Minneapolis has begun enforcing tighter rules requiring corner shops and convenience stores to stock a variety of healthy foods — prompting one discount chain to announce it will no longer accept food stamp benefits so that it can avoid having to follow the city’s ordinance.
Dollar Tree, which has four Minneapolis locations spread throughout the city, is so far the only business to look for a way around the Staple Foods Ordinance, which was passed in 2008 and updated in 2014. The first-in-the-nation law aims to combat obesity, diabetes and other health issues by providing more fresh foods in neighborhoods that lack grocery options.
In April, after working with businesses to ensure they were stocked with the required fresh produce, protein items, milk, juice and whole-grain breads, the city ended a more than yearlong grace period and began enforcing the stricter standards. The same month, Dollar Tree, which had previously accepted SNAP and WIC food stamp benefits, posted a notice to its customers: “Due to new city ordinance, we can no longer accept food stamps in this store.” The memo goes on to say the city’s ordinance “prevents you from using your food stamps in our stores,” because “ ‘Everything’s $1.00’ in Dollar Tree stores.”
Businesses that sell food are not required to accept food stamp benefits to operate, but they must comply with the ordinance if they want to be licensed to accept the benefits.
The move drew criticism from Council Member Blong Yang, whose North Side ward is home to one of the Dollar Tree stores, and Council Member Cam Gordon, who authored the ordinance. Yang said he’s heard from residents who have been regular customers of the store and are concerned they’ll have to travel outside the city to use their food stamps at the discount store.
“It just feels awful that somebody would do this,” he said. “It looks bad and feels bad and is just bad in general in my view.”
Groceries for $1?
Gordon said he considers Dollar Tree’s decision disappointing and will consider tweaking the ordinance to ensure businesses can’t find a way around the rules.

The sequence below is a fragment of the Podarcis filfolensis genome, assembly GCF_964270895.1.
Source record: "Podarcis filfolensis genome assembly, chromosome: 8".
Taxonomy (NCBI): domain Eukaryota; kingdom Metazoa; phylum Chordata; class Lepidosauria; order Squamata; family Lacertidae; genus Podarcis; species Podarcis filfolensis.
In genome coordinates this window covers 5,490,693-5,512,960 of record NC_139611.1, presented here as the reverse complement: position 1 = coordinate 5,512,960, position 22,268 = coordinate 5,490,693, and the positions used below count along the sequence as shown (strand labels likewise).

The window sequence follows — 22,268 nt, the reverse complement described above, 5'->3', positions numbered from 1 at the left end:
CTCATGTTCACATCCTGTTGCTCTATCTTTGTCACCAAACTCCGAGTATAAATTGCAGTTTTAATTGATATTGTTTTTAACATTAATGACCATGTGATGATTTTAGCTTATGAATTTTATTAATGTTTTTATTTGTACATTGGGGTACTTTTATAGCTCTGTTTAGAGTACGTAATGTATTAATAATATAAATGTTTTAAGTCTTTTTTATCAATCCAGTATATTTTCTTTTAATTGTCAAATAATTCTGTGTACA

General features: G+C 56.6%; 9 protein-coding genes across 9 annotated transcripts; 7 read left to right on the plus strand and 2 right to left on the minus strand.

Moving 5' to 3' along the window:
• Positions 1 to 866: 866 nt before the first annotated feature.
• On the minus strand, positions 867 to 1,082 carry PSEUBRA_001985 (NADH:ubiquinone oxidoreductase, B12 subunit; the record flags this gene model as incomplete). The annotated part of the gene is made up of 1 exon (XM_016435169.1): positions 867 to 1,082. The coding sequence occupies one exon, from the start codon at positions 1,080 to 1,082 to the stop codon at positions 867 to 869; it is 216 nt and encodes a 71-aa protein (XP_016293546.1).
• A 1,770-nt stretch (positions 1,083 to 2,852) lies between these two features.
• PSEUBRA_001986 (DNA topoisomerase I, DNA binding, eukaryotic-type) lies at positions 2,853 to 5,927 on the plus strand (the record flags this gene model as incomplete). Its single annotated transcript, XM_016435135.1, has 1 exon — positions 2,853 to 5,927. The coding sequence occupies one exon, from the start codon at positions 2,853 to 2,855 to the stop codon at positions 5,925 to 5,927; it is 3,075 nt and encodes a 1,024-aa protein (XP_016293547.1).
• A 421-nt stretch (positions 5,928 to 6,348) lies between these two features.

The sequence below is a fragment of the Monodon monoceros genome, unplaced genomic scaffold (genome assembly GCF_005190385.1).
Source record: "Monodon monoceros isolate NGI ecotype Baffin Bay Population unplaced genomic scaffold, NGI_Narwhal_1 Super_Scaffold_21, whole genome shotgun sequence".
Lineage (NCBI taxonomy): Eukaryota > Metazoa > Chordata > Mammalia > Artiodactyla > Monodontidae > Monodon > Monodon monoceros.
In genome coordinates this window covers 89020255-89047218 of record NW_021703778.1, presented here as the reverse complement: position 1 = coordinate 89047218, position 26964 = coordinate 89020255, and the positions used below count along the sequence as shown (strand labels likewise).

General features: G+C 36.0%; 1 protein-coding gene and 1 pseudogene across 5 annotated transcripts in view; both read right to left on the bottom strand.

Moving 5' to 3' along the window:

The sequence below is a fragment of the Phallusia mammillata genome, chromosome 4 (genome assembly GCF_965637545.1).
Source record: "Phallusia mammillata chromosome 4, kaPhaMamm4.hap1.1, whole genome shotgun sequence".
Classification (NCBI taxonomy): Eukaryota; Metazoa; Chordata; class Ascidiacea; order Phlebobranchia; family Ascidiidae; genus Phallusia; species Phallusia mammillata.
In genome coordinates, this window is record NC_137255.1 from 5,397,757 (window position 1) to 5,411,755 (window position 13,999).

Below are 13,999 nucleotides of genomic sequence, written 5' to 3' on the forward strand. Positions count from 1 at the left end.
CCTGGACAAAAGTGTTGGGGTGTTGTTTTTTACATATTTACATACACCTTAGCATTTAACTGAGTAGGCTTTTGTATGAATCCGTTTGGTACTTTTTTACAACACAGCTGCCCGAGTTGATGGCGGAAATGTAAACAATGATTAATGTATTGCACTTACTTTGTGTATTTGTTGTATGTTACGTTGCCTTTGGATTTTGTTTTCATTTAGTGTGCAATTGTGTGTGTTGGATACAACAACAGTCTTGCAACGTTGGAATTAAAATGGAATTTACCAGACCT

“The idea with the ordinance is if you want to act like a grocery store, you should be a real grocery store, you should provide some options, some healthy foods,” he said.
Randy Guiler, vice president of investor relations for Chesapeake, Va.-based Dollar Tree, said in a prepared statement that the chain’s stores have kept a fixed price point of $1 per item for nearly three decades. To keep prices low, the stores typically receive shipments once per week — less than would likely be required to maintain the required supply of fresh foods.
“In accordance with the terms of the city ordinance, in order to retain our license to sell food, we were forced to discontinue acceptance of food stamps under the Supplemental Nutrition Assistance Program (SNAP) in our four Minneapolis stores,” he wrote.
City health officials said three of the four affected stores — on West Broadway Avenue in north Minneapolis, near Lake Street and Hiawatha Avenue in south Minneapolis, and on Franklin Avenue in the Ventura Village neighborhood south of downtown — are located within two-tenths of a mile of full-service grocery stores that accept food benefits. The fourth, located at 46th Street and Nicollet Avenue S., in the Tangletown neighborhood, is about 1.5 miles from a full-service store.
Kristen Klingler, a senior public health specialist with the city, said each of the Dollar Tree locations is also located near other smaller corner stores that are participating in the city’s ordinance.
All of the participating stores aren’t necessarily in full compliance as the city begins enforcement of the ordinance. In 2015, the city conducted two rounds of compliance checks at 230 stores and found that about half were following the rules. But Klingler said those visits included a number of large chain stores, including Walgreens, CVS and SuperAmerica, that were still working on their transition plans.
This summer, the city plans to send an intern to do another compliance check at all of the stores, and Klingler said the rates should be much higher. And this time around, the city could issue fines. So far, no businesses have been cited for failing to comply.
“We’re expecting to find an 80 to 85 percent compliance rate,” she said.
In the meantime, University of Minnesota researchers are analyzing the impact of the ordinance on food available in stores and if it’s changing residents’ shopping and eating habits. Results from that study are expected this fall.